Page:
Kazakhstan declares state of emergency





Cops in Kazakhstan’s biggest city of Almaty have thrown off the stun grenades at more than 1,000 dissenters trudging towards the main city administration tower, as rare dissent that proceeded over a striking rise in fuel rates proceeded within parts of the country.

Amid the turmoil, President Kassym-Jomart Tokayev on Wednesday approved the surrender of the government and inflicted states of emergency in affected regions. Kazakhstan’s president has been compelled to crack down mercilessly on brawls ongoing across the country, contending the turmoil has led to casualties and damages among law enforcement officials.



GRIM SITUATION

The protests started in the west of the country at the weekend, after a quick rise in fuel prices, but have dissipated shortly and taken Kazakhstan’s police and international spectators by shock.

In Almaty, the country’s commercial capital and biggest city, there were destructive conflicts between police and demonstrators and the mayoralty was set on fire, with fume and flares noticeable from many floors of the imposing skyscraper.

At times, administrations have close down mobile internet and halted access to messaging apps, and on Wednesday afternoon the internet shut off across much of the country. Officers said army units had been sent into Almaty to redeem the order.



REASON OF THE PROTEST

The impetus for uproars was a sharp surge in the cost of liquefied petroleum gas (LPG), used by many to give power to their cars, especially in the west of Kazakhstan. It shortly became apparent that the resentment was not slightly concentrated on LPG prices, and a government declaration that the price would be resolved at a lower level has done nothing to quash the protest.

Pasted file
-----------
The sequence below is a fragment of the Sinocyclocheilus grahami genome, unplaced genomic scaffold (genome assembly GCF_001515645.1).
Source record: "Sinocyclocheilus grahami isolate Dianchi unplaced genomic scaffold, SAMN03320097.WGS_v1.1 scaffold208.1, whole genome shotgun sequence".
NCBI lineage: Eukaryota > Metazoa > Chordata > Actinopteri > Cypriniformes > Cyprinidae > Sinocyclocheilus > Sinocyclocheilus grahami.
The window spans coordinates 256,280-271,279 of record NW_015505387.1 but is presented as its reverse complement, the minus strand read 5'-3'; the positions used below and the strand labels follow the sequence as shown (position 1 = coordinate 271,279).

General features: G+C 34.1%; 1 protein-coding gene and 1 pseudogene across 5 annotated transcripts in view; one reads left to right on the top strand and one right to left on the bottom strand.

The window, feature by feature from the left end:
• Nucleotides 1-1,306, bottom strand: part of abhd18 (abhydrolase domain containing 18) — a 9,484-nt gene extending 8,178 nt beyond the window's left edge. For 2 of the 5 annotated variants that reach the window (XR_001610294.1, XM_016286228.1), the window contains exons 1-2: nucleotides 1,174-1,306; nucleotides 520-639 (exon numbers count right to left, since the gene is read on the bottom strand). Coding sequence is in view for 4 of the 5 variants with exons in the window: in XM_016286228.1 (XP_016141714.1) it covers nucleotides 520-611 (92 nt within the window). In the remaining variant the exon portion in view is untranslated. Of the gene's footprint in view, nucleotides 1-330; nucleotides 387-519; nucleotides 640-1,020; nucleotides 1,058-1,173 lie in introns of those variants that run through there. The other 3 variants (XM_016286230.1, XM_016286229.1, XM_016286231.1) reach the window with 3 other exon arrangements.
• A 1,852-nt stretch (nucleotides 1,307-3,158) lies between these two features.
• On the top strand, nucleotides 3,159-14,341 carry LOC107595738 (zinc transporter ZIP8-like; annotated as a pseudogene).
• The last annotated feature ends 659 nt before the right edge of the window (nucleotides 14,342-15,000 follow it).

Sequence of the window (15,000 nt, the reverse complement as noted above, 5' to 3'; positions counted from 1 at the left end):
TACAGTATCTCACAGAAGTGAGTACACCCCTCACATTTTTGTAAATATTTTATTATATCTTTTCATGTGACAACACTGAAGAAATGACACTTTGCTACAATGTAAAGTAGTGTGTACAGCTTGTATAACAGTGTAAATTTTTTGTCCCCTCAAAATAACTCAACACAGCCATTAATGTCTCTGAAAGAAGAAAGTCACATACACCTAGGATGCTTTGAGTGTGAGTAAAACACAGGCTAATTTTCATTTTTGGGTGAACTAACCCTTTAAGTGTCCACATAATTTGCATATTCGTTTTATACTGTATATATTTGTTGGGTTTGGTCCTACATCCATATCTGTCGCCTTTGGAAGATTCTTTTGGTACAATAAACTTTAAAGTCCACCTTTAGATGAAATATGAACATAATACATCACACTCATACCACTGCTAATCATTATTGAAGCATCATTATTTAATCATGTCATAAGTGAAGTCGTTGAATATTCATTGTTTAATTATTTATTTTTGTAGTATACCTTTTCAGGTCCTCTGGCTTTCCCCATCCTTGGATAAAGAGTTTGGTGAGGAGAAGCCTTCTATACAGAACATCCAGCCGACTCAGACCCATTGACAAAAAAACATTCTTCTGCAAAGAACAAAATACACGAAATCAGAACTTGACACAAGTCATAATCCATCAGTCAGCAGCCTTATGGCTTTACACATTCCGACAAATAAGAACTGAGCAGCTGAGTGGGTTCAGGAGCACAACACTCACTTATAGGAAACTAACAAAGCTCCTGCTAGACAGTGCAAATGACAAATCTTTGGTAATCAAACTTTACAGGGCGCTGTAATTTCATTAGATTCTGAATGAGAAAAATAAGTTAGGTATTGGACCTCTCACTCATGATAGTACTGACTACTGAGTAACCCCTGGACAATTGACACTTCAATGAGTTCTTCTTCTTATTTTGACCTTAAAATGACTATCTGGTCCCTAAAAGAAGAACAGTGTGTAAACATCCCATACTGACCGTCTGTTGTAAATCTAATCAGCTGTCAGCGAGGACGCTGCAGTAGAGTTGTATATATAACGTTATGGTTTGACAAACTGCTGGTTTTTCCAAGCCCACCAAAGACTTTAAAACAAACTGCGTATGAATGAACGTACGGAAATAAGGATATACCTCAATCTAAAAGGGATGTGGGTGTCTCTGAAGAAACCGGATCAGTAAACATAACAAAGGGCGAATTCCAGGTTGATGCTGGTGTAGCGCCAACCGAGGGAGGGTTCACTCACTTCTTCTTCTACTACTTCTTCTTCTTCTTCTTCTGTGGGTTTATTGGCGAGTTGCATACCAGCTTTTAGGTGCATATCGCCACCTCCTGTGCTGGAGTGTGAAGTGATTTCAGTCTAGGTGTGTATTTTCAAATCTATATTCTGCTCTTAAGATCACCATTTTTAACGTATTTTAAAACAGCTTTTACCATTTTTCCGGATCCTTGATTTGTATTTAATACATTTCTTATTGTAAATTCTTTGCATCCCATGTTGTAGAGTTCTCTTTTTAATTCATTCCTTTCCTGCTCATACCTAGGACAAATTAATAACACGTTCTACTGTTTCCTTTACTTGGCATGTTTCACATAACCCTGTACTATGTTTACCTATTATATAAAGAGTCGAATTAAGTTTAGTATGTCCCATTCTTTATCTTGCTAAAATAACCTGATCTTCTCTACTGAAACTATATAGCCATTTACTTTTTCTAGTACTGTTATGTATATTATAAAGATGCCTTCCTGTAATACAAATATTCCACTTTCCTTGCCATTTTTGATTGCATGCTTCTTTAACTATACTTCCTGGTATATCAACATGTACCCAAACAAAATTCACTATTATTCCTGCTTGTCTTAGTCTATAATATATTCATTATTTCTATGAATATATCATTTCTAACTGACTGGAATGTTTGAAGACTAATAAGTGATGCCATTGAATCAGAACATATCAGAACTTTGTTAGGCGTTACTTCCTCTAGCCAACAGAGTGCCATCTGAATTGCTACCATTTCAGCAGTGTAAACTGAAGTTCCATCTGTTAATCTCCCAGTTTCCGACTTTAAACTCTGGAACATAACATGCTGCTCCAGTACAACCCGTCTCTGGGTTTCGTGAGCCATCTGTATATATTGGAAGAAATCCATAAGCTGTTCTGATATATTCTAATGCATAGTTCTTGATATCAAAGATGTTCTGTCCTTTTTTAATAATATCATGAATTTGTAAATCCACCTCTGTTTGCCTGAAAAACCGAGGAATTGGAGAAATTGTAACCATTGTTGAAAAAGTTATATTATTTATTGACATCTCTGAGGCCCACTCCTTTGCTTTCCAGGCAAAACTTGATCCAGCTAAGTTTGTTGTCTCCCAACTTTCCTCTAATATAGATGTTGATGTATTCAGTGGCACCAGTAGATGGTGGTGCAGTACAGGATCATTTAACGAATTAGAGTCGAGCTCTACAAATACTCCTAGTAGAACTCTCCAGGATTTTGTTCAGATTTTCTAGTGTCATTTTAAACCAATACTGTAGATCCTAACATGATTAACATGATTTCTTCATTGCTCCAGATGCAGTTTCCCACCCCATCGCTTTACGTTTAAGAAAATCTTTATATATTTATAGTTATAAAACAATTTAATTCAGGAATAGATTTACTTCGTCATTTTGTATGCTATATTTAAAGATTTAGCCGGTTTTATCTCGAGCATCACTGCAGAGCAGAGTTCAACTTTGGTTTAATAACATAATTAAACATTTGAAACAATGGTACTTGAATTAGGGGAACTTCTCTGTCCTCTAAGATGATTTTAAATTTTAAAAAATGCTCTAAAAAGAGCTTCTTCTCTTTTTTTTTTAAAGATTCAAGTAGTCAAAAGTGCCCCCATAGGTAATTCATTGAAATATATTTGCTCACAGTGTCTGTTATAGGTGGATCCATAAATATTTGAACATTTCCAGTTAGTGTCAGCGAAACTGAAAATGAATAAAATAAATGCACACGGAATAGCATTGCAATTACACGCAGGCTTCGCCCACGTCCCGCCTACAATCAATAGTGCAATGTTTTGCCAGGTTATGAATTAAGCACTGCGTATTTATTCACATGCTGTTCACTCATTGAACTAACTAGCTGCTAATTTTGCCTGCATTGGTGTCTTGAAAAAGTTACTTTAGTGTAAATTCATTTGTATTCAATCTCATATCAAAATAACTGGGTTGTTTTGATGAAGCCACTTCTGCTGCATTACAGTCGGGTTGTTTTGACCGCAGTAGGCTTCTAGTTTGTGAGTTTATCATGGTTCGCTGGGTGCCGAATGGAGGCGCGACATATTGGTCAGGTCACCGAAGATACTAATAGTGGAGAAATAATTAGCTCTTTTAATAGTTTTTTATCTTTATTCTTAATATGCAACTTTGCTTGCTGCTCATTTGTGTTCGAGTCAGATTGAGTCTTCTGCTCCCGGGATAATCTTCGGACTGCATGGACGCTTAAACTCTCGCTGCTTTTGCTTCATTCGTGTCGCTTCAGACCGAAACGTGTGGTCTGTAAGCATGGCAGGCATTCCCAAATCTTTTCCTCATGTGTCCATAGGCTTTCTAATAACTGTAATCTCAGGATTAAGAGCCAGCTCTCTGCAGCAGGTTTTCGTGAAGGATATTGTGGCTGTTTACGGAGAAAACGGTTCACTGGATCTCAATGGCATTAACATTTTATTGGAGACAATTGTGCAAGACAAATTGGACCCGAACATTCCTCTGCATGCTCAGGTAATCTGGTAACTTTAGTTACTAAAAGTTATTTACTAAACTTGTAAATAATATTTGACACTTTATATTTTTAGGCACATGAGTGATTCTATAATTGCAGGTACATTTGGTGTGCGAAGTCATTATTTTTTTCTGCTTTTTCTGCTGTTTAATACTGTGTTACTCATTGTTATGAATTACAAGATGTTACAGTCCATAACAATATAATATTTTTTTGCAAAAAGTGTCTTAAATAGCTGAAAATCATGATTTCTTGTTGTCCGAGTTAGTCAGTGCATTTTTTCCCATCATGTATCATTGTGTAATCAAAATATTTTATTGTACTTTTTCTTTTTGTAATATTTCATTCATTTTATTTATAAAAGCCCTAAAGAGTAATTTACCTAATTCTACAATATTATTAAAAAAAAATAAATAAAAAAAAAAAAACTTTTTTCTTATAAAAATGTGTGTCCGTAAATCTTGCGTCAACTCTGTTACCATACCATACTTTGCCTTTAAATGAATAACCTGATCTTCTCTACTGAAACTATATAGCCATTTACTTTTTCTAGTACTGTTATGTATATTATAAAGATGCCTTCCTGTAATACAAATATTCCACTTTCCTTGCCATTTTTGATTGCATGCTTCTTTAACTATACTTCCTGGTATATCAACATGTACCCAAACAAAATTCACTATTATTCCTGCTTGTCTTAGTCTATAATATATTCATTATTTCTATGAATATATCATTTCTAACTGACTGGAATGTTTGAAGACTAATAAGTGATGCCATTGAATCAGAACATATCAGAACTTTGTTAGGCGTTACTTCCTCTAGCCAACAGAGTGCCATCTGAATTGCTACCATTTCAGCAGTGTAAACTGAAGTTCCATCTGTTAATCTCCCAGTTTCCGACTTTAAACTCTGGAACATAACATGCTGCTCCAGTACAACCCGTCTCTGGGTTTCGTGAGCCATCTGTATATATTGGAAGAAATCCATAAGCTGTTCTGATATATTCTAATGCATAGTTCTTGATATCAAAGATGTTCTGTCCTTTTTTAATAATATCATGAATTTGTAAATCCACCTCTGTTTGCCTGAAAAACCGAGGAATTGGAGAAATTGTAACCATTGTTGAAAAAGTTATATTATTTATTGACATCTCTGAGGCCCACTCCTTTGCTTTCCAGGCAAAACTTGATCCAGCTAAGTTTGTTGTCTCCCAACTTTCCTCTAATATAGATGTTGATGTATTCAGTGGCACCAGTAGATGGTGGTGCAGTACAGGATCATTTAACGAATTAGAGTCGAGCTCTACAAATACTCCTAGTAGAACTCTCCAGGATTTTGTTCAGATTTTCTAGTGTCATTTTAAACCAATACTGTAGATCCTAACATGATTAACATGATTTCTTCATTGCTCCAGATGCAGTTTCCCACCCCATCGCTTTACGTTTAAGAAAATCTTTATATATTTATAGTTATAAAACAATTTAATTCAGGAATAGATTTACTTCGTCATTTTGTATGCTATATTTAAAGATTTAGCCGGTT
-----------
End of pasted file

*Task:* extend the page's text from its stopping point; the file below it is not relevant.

“Nazarbayev and his family have monopolised all sectors, from banking to roads to gas. These protests are about corruption,” said 55-year-old Zauresh Shekenova, who has been rebelling in Zhanaozen since Sunday.



“It all started with the increase in gas prices but the real cause of the protests is poor living conditions of people, high prices, joblessness, corruption,” she added.

Darkhan Sharipov, a representative of the civil society movement Wake Up, Kazakhstan, told a group of about 70 activists had embarked to trudge to the centre of Almaty on Tuesday night, but many of them were imprisoned and clutched at a police station for several hours.

“People are sick of corruption and nepotism, and the authorities don’t listen to people … We want President Tokayev to carry out real political reforms, or to go away and hold fair elections,” he said.

While it is apparent there is sweeping displeasure in the country, the purification of the political playing field for aeons implies there are no high-profile opponent figures around which a protest activity could join together. Instead, the uprisings seems largely rudderless.



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